Some of the biggest owners of these derivatives were Bear Stearns, Citibank, and Lehman Brothers. These are the three institutions that suffered the most when the financial crisis hit. The reason? Not only did they invest in these highly risky financial instruments, but they were also highly leveraged (that is, they took on a lot of debt in order to invest).
Citibank had a leverage ratio of about 36; Bear Stearns, 37; and Lehman Brothers, about 44, which was far beyond competitors like Goldman Sachs and Morgan Stanley, who had ratios in the 20s. These three institutions borrowed the most, and thus when they lost money on their investments, they were not able to pay their lenders back.
Bear Stearns was rescued by J.P. Morgan, Lehman Brothers went bankrupt, and Citibank has struggled for almost a decade to stay afloat, with major layoffs and cutbacks.
If there is one lesson that we should all learn from the financial crisis, it’s don’t borrow money to invest.
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Back to 2018 and Investing in Cryptocurrencies
We can all agree now that borrowing money to investing can have severe consequences on your financial future and stability. It does not matter whether you are a big financial institution or an individual. Whether you invest hundreds of dollars or hundreds of millions of dollars, a loss on investment with borrowed money can lead to bankruptcy.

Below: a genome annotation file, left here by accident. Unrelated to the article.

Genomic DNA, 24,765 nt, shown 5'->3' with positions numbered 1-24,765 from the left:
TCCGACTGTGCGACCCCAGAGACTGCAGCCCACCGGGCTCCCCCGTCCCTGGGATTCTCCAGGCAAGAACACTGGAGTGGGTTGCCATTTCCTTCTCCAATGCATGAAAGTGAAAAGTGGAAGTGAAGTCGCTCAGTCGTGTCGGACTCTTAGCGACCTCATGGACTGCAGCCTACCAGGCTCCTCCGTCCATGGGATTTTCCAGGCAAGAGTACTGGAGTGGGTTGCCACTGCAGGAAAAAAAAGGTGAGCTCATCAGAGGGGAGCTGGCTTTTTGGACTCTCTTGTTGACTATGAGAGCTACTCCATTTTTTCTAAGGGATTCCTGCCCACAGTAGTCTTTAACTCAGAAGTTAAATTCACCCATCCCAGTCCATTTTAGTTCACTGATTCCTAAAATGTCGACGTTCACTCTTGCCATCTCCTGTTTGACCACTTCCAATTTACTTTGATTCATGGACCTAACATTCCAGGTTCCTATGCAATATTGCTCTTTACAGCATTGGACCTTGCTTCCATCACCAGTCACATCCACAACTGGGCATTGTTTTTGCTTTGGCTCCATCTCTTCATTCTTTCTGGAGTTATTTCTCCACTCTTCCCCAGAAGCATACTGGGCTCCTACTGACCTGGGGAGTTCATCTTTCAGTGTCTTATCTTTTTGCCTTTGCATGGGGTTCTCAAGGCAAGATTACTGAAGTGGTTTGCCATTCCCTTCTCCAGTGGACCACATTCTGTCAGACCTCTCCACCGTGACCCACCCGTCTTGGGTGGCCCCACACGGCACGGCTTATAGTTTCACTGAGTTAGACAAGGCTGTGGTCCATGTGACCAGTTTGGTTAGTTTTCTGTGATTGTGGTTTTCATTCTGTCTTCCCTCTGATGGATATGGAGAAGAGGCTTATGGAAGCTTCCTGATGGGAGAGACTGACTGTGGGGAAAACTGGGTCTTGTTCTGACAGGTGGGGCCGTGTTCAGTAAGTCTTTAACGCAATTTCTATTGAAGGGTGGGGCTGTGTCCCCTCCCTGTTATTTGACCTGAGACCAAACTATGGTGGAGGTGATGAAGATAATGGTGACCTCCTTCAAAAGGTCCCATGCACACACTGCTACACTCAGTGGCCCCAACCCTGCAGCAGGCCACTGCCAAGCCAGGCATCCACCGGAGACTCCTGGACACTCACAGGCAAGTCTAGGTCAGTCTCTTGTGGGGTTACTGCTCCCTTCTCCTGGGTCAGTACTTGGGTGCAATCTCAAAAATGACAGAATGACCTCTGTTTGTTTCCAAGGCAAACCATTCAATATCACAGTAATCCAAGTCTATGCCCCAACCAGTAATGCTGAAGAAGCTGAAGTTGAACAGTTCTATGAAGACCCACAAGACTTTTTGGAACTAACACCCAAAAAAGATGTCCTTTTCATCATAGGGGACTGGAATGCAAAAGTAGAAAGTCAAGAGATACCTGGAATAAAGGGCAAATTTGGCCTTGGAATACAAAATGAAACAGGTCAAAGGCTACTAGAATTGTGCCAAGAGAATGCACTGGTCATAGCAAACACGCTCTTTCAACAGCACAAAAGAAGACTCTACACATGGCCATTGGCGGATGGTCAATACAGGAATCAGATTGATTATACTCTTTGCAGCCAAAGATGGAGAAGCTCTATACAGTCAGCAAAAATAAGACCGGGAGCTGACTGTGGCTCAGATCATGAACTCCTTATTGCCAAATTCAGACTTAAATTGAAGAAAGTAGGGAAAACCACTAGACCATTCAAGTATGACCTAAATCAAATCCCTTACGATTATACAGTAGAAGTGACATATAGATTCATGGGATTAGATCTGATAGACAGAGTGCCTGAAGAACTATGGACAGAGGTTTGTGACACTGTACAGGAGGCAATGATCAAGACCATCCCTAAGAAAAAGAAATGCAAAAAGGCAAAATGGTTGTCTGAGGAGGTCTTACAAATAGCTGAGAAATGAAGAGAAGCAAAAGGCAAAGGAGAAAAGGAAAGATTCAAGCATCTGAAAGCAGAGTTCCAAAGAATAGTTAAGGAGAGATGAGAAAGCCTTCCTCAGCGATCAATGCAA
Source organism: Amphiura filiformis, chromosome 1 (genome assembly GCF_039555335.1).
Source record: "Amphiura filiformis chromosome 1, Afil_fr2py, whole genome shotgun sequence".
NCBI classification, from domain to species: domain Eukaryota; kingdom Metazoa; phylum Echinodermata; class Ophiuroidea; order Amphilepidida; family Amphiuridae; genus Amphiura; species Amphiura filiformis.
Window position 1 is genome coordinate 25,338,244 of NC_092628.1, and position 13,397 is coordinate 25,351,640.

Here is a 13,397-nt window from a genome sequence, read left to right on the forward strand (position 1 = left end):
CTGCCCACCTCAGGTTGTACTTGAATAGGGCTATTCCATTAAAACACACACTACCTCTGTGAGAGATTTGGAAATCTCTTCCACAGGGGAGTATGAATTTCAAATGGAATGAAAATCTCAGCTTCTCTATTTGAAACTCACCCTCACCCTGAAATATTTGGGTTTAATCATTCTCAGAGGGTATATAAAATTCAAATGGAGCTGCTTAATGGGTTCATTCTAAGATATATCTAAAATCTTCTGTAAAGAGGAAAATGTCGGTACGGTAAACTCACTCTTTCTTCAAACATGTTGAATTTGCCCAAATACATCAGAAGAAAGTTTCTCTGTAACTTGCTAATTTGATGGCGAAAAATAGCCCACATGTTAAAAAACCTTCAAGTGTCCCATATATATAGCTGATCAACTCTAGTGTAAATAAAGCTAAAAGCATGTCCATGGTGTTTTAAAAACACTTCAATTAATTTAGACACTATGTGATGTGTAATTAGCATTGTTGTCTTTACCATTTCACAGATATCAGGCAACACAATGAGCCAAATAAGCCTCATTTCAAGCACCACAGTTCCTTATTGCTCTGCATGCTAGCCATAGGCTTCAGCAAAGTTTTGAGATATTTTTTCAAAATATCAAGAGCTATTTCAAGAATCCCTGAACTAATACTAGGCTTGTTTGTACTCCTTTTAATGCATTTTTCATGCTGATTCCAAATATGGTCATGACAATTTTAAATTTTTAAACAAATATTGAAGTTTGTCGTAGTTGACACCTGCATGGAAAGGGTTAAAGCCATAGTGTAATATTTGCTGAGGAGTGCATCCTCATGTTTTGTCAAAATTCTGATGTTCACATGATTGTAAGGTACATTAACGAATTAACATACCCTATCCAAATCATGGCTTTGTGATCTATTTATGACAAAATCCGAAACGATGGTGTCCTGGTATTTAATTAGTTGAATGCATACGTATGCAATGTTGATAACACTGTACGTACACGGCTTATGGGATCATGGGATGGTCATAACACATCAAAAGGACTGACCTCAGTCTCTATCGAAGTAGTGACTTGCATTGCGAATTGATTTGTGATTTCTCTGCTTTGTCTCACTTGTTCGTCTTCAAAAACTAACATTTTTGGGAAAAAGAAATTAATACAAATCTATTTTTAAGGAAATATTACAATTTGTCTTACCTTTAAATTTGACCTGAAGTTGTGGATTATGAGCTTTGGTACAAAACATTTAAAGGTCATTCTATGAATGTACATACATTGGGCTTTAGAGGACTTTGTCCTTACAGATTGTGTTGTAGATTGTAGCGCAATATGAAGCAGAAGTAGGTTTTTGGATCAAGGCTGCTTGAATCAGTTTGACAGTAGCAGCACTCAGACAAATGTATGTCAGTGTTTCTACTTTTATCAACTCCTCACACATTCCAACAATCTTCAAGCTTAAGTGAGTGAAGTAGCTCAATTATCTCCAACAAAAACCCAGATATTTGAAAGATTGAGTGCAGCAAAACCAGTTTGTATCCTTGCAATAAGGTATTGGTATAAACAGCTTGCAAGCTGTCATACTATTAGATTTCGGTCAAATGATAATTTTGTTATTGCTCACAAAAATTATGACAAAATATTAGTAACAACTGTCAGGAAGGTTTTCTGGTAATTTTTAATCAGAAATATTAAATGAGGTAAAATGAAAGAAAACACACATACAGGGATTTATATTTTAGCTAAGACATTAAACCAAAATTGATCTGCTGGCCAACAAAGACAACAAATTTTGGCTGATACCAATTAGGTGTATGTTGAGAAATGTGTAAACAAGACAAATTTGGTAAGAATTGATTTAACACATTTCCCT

Bear in mind that borrowed money must be repaid. That does not depend on the results of your investment, and lenders will not wait until you recover your losses.
If millennials distrust financial institutions due to the consequences of the financial crisis, then why are they now following in those institutions’ footsteps instead of learning from their mistakes? Why are millennials trying to create their own personal financial crisis by investing with borrowed money, let alone in one of the most volatile and risky assets?
So Is Investing in Cryptocurrency a Good Idea or Not?
This is not to say that you should not invest in cryptocurrency — or anything else, for that matter. But there is always a wise way, a better way, to invest. We will discuss how to invest intelligently — in cryptocurrency or any other asset or financial instrument — in future articles.